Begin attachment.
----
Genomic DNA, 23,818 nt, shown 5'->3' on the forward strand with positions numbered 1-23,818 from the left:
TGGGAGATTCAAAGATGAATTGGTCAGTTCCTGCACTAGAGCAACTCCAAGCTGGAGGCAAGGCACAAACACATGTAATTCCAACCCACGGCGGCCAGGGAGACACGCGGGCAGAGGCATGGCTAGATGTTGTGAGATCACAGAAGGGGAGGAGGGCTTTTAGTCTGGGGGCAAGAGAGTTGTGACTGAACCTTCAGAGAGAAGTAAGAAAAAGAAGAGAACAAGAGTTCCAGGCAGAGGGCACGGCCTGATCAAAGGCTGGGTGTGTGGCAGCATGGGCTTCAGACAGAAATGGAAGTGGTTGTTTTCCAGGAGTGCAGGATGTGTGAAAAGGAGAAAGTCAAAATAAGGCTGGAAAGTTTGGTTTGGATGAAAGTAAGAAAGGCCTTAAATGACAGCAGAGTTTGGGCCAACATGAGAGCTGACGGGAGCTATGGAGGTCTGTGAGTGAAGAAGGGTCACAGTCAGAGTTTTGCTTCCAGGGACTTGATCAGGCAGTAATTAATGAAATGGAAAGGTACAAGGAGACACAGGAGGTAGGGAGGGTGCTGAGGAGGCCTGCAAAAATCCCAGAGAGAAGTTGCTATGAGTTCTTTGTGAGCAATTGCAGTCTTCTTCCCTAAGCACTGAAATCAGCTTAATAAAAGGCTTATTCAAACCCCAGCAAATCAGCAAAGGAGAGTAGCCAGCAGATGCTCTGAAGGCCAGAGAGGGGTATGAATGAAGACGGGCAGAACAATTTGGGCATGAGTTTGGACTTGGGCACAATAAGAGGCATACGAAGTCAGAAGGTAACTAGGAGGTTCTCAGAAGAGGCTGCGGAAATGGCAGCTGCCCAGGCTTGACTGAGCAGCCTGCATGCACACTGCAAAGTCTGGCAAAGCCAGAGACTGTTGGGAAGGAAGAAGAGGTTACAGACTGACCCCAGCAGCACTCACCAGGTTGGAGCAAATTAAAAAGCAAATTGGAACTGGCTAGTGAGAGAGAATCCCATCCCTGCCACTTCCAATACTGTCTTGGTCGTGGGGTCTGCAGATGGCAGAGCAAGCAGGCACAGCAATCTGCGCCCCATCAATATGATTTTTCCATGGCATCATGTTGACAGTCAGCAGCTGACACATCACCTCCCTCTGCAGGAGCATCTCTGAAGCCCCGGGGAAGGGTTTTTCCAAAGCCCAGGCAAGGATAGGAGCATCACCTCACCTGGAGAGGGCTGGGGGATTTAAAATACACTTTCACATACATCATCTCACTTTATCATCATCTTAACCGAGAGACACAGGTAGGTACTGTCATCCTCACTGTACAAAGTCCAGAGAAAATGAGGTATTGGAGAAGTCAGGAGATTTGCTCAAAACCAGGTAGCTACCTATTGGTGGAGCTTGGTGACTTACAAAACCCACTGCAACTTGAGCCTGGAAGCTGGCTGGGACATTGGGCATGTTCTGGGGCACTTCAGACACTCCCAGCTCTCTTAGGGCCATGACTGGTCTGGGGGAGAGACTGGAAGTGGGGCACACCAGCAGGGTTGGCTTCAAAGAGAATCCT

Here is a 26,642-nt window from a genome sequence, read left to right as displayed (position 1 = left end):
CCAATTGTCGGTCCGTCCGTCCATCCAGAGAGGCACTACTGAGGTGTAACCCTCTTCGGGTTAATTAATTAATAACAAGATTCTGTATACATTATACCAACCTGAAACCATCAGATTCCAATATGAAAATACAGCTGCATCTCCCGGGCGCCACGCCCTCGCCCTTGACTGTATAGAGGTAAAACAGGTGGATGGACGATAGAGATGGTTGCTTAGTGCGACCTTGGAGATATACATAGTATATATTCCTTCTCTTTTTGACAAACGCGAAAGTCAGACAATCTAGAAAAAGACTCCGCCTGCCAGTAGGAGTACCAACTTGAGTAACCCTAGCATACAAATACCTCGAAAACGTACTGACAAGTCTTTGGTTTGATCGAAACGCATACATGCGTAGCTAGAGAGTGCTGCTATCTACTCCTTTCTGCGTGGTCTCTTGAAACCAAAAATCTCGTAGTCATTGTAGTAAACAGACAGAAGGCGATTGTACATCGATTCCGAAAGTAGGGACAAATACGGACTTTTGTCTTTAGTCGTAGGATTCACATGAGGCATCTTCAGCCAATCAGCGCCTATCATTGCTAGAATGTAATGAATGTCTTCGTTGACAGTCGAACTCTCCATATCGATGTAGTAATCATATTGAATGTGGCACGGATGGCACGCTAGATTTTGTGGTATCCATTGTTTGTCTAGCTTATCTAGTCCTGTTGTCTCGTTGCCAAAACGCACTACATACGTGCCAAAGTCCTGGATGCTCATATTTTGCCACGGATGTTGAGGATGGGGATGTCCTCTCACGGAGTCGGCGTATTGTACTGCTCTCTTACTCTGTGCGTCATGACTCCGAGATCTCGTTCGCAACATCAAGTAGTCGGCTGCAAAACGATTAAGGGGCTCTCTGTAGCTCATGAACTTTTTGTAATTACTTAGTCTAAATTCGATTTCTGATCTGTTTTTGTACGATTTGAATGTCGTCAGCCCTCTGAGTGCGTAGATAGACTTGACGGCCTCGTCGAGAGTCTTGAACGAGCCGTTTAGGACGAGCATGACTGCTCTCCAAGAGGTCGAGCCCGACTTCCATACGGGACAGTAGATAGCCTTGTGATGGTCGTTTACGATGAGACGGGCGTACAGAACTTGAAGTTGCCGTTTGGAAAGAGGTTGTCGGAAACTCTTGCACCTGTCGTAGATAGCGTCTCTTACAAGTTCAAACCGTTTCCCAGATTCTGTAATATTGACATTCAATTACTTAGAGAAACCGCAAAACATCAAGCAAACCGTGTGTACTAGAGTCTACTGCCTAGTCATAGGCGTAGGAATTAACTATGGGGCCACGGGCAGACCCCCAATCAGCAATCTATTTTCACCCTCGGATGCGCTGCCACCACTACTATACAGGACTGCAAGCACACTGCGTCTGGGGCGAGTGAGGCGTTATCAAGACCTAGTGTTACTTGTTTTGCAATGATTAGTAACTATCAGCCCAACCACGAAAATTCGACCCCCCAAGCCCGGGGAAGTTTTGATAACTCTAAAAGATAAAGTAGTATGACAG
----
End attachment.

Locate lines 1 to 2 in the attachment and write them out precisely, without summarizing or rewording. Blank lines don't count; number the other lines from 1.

Genomic DNA, 23,818 nt, shown 5'->3' on the forward strand with positions numbered 1-23,818 from the left:
TGGGAGATTCAAAGATGAATTGGTCAGTTCCTGCACTAGAGCAACTCCAAGCTGGAGGCAAGGCACAAACACATGTAATTCCAACCCACGGCGGCCAGGGAGACACGCGGGCAGAGGCATGGCTAGATGTTGTGAGATCACAGAAGGGGAGGAGGGCTTTTAGTCTGGGGGCAAGAGAGTTGTGACTGAACCTTCAGAGAGAAGTAAGAAAAAGAAGAGAACAAGAGTTCCAGGCAGAGGGCACGGCCTGATCAAAGGCTGGGTGTGTGGCAGCATGGGCTTCAGACAGAAATGGAAGTGGTTGTTTTCCAGGAGTGCAGGATGTGTGAAAAGGAGAAAGTCAAAATAAGGCTGGAAAGTTTGGTTTGGATGAAAGTAAGAAAGGCCTTAAATGACAGCAGAGTTTGGGCCAACATGAGAGCTGACGGGAGCTATGGAGGTCTGTGAGTGAAGAAGGGTCACAGTCAGAGTTTTGCTTCCAGGGACTTGATCAGGCAGTAATTAATGAAATGGAAAGGTACAAGGAGACACAGGAGGTAGGGAGGGTGCTGAGGAGGCCTGCAAAAATCCCAGAGAGAAGTTGCTATGAGTTCTTTGTGAGCAATTGCAGTCTTCTTCCCTAAGCACTGAAATCAGCTTAATAAAAGGCTTATTCAAACCCCAGCAAATCAGCAAAGGAGAGTAGCCAGCAGATGCTCTGAAGGCCAGAGAGGGGTATGAATGAAGACGGGCAGAACAATTTGGGCATGAGTTTGGACTTGGGCACAATAAGAGGCATACGAAGTCAGAAGGTAACTAGGAGGTTCTCAGAAGAGGCTGCGGAAATGGCAGCTGCCCAGGCTTGACTGAGCAGCCTGCATGCACACTGCAAAGTCTGGCAAAGCCAGAGACTGTTGGGAAGGAAGAAGAGGTTACAGACTGACCCCAGCAGCACTCACCAGGTTGGAGCAAATTAAAAAGCAAATTGGAACTGGCTAGTGAGAGAGAATCCCATCCCTGCCACTTCCAATACTGTCTTGGTCGTGGGGTCTGCAGATGGCAGAGCAAGCAGGCACAGCAATCTGCGCCCCATCAATATGATTTTTCCATGGCATCATGTTGACAGTCAGCAGCTGACACATCACCTCCCTCTGCAGGAGCATCTCTGAAGCCCCGGGGAAGGGTTTTTCCAAAGCCCAGGCAAGGATAGGAGCATCACCTCACCTGGAGAGGGCTGGGGGATTTAAAATACACTTTCACATACATCATCTCACTTTATCATCATCTTAACCGAGAGACACAGGTAGGTACTGTCATCCTCACTGTACAAAGTCCAGAGAAAATGAGGTATTGGAGAAGTCAGGAGATTTGCTCAAAACCAGGTAGCTACCTATTGGTGGAGCTTGGTGACTTACAAAACCCACTGCAACTTGAGCCTGGAAGCTGGCTGGGACATTGGGCATGTTCTGGGGCACTTCAGACACTCCCAGCTCTCTTAGGGCCATGACTGGTCTGGGGGAGAGACTGGAAGTGGGGCACACCAGCAGGGTTGGCTTCAAAGAGAATCCT